Clearer food and drink labelling for consumers
- Published on Wednesday, 07 November 2012 11:06
- Posted by Vicki Mitchem
Shoppers will be able to make more informed decisions at the tills due to food labelling rule changes.
Manufacturers will have to bring in clearer and more honest food labelling on the country of origin of meat, allergen advice and whether the product contains palm oil.
The Government demanded stronger labelling across the whole of the EU, and is now putting the EU rules into action in the UK.
Food and Farming Minister David Heath said:
"The Government is tightening up rules to make it easier for shoppers to make more informed decisions for themselves and their families at the tills.
"We fought long and hard in Europe for more honest labelling so that people can make up their own minds about what they eat.
"We are making it easier for consumers to know what's in the food and drink that they buy, while at the same time cutting red tape for businesses."
As part of the Food Information Regulations consultation, the Government is legislating to ensure:
- that 14 pieces of legislation are consolidated into one;
- Several national requirements are removed, simplifying the regulations for businesses;
- caterers and restaurateurs can provide allergen advice to customers verbally; and
These regulations enforce the European regulation on food labelling where rules are made to ensure:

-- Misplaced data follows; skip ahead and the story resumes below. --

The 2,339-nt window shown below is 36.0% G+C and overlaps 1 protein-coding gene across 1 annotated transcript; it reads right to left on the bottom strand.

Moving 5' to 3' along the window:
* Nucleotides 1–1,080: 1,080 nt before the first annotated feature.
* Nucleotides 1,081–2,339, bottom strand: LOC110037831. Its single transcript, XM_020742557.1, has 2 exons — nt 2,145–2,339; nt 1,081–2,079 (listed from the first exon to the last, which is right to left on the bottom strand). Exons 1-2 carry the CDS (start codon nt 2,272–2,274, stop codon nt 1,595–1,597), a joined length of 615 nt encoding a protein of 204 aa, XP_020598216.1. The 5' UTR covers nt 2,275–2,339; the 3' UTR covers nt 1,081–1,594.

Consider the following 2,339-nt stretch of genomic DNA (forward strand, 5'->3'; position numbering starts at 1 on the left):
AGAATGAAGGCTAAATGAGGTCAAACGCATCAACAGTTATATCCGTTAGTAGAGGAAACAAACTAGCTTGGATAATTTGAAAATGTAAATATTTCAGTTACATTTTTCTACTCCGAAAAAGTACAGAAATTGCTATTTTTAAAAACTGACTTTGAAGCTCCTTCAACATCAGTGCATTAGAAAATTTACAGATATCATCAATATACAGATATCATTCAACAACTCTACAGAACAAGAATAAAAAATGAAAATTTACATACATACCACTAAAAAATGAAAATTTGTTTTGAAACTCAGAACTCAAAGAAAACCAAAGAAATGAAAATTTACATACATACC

consumers are told where their meat is from by providing Country of Origin Labelling (subject to Commission rules);
- information is written in minimum font size that is easy to read on labels;
- that food containing nanomaterial ingredients needs to state that clearly on the label;
- that businesses state the plant origin of the oil in the product, for example palm oil.
Costs will be kept to a minimum by ensuring industry has a reasonable period of time to implement the changes. This means that rather than having to immediately re-label every single product to comply with the law, businesses can absorb the legislative requirements into their planned re-labelling cycle.
There are still some final decisions to be made about how to implement these Food Information Regulations and the Government is asking businesses and interested people to join the conversation and respond to the consultation.